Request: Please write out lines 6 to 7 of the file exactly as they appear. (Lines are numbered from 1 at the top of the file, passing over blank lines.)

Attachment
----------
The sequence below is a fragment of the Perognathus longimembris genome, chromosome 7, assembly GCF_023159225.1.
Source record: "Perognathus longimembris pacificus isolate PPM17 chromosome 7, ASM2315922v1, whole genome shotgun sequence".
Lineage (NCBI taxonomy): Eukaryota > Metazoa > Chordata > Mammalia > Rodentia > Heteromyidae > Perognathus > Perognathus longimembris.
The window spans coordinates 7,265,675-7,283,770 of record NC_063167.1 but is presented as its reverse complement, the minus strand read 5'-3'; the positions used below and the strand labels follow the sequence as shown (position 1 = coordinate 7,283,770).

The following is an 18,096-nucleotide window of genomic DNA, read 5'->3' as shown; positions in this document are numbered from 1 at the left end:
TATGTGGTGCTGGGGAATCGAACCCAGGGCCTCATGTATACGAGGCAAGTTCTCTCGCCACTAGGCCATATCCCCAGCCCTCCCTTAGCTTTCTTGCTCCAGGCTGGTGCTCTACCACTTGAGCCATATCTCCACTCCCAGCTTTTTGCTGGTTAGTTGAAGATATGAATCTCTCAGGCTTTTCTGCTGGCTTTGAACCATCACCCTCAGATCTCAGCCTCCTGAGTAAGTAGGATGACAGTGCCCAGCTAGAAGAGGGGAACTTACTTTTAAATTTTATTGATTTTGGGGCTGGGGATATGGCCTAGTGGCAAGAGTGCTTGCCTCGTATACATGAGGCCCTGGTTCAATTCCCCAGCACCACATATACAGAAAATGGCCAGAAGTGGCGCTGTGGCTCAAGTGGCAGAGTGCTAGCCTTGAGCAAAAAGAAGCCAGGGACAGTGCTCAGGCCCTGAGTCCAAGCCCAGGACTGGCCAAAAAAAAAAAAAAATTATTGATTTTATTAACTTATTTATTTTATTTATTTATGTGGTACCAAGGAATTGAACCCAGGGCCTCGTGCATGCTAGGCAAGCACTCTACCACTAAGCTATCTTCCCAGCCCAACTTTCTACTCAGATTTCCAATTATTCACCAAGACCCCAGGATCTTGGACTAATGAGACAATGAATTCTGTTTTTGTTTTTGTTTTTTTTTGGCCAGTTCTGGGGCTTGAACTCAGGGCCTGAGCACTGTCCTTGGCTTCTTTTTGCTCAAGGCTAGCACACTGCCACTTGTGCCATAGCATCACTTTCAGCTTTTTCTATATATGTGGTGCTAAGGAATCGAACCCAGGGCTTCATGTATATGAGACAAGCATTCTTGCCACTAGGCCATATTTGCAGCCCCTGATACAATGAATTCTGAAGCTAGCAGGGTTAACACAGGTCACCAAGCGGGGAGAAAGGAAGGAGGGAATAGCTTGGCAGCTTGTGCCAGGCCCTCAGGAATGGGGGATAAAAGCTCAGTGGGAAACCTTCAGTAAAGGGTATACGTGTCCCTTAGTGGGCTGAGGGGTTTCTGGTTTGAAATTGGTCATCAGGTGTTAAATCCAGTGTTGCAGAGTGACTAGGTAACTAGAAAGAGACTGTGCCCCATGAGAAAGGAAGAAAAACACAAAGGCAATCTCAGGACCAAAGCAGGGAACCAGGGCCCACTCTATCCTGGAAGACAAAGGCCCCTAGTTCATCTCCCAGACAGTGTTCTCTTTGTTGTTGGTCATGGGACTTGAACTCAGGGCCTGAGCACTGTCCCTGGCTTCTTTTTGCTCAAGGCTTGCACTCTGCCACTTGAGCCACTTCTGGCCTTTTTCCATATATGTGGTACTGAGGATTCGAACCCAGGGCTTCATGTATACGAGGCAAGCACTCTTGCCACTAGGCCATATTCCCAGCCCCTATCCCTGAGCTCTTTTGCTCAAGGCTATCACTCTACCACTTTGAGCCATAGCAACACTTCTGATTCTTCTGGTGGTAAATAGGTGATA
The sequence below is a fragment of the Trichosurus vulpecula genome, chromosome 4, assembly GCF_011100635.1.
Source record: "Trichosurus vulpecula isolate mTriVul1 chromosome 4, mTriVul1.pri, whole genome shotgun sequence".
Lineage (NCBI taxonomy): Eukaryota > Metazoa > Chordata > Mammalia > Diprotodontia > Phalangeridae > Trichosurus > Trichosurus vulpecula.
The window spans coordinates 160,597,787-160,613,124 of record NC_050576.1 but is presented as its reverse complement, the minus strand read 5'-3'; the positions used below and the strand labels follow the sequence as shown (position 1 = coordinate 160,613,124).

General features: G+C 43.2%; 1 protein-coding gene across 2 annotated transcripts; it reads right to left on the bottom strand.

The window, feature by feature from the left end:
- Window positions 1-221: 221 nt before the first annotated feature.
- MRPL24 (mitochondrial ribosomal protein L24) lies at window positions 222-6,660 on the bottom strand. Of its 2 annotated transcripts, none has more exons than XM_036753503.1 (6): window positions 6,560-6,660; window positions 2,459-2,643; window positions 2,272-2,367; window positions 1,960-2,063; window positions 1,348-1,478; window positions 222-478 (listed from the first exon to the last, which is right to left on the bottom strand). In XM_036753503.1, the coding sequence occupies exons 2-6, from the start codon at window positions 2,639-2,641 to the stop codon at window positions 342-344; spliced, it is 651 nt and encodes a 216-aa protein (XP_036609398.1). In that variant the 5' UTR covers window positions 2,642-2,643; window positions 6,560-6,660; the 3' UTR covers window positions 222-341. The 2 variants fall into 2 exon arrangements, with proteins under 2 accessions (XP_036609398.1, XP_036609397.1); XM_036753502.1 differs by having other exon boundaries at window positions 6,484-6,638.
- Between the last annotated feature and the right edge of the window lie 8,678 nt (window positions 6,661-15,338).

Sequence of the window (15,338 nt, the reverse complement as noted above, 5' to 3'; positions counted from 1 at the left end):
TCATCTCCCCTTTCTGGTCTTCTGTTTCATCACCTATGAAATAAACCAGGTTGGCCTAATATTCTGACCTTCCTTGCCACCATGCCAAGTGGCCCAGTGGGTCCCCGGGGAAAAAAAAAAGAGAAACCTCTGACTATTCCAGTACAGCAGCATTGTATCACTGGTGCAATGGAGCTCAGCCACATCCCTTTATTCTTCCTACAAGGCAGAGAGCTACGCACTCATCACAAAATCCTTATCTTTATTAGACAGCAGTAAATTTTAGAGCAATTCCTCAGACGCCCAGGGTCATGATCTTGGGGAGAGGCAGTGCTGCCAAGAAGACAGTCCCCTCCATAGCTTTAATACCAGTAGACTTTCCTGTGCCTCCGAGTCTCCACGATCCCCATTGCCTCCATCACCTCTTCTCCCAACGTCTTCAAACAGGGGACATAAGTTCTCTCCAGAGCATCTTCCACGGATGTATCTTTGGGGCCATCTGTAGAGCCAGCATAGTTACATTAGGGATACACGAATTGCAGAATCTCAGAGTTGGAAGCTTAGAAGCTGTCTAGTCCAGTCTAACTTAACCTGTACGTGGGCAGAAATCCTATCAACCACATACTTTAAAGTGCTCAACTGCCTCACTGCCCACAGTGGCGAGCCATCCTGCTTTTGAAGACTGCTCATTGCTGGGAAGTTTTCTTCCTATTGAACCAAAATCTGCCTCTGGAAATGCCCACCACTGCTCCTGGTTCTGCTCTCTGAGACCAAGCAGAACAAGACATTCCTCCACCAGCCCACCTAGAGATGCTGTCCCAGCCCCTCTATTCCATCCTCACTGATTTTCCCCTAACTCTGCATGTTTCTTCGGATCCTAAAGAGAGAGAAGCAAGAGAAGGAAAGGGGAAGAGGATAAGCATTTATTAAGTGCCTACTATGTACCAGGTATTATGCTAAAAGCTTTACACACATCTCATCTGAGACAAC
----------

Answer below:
TATGTGGTGCTGGGGAATCGAACCCAGGGCCTCATGTATACGAGGCAAGTTCTCTCGCCACTAGGCCATATCCCCAGCCCTCCCTTAGCTTTCTTGCTCCAGGCTGGTGCTCTACCACTTGAGCCATATCTCCACTCCCAGCTTTTTGCTGGTTAGTTGAAGATATGAATCTCTCAGGCTTTTCTGCTGGCTTTGAACCATCACCCTCAGATCTCAGCCTCCTGAGTAAGTAGGATGACAGTGCCCAGCTAGAAGAGGGGAACTTACTTTTAAATTTTATTGATTTTGGGGCTGGGGATATGGCCTAGTGGCAAGAGTGCTTGCCTCGTATACATGAGGCCCTGGTTCAATTCCCCAGCACCACATATACAGAAAATGGCCAGAAGTGGCGCTGTGGCTCAAGTGGCAGAGTGCTAGCCTTGAGCAAAAAGAAGCCAGGGACAGTGCTCAGGCCCTGAGTCCAAGCCCAGGACTGGCCAAAAAAAAAAAAAAATTATTGATTTTATTAACTTATTTATTTTATTTATTTATGTGGTACCAAGGAATTGAACCCAGGGCCTCGTGCATGCTAGGCAAGCACTCTACCACTAAGCTATCTTCCCAGCCCAACTTTCTACTCAGATTTCCAATTATTCACCAAGACCCCAGGATCTTGGACTAATGAGACAATGAATTCTGTTTTTGTTTTTGTTTTTTTTTGGCCAGTTCTGGGGCTTGAACTCAGGGCCTGAGCACTGTCCTTGGCTTCTTTTTGCTCAAGGCTAGCACACTGCCACTTGTGCCATAGCATCACTTTCAGCTTTTTCTATATATGTGGTGCTAAGGAATCGAACCCAGGGCTTCATGTATATGAGACAAGCATTCTTGCCACTAGGCCATATTTGCAGCCCCTGATACAATGAATTCTGAAGCTAGCAGGGTTAACACAGGTCACCAAGCGGGGAGAAAGGAAGGAGGGAATAGCTTGGCAGCTTGTGCCAGGCCCTCAGGAATGGGGGATAAAAGCTCAGTGGGAAACCTTCAGTAAAGGGTATACGTGTCCCTTAGTGGGCTGAGGGGTTTCTGGTTTGAAATTGGTCATCAGGTGTTAAATCCAGTGTTGCAGAGTGACTAGGTAACTAGAAAGAGACTGTGCCCCATGAGAAAGGAAGAAAAACACAAAGGCAATCTCAGGACCAAAGCAGGGAACCAGGGCCCACTCTATCCTGGAAGACAAAGGCCCCTAGTTCATCTCCCAGACAGTGTTCTCTTTGTTGTTGGTCATGGGACTTGAACTCAGGGCCTGAGCACTGTCCCTGGCTTCTTTTTGCTCAAGGCTTGCACTCTGCCACTTGAGCCACTTCTGGCCTTTTTCCATATATGTGGTACTGAGGATTCGAACCCAGGGCTTCATGTATACGAGGCAAGCACTCTTGCCACTAGGCCATATTCCCAGCCCCTATCCCTGAGCTCTTTTGCTCAAGGCTATCACTCTACCACTTTGAGCCATAGCAACACTTCTGATTCTTCTGGTGGTAAATAGGTGATA
The sequence below is a fragment of the Trichosurus vulpecula genome, chromosome 4, assembly GCF_011100635.1.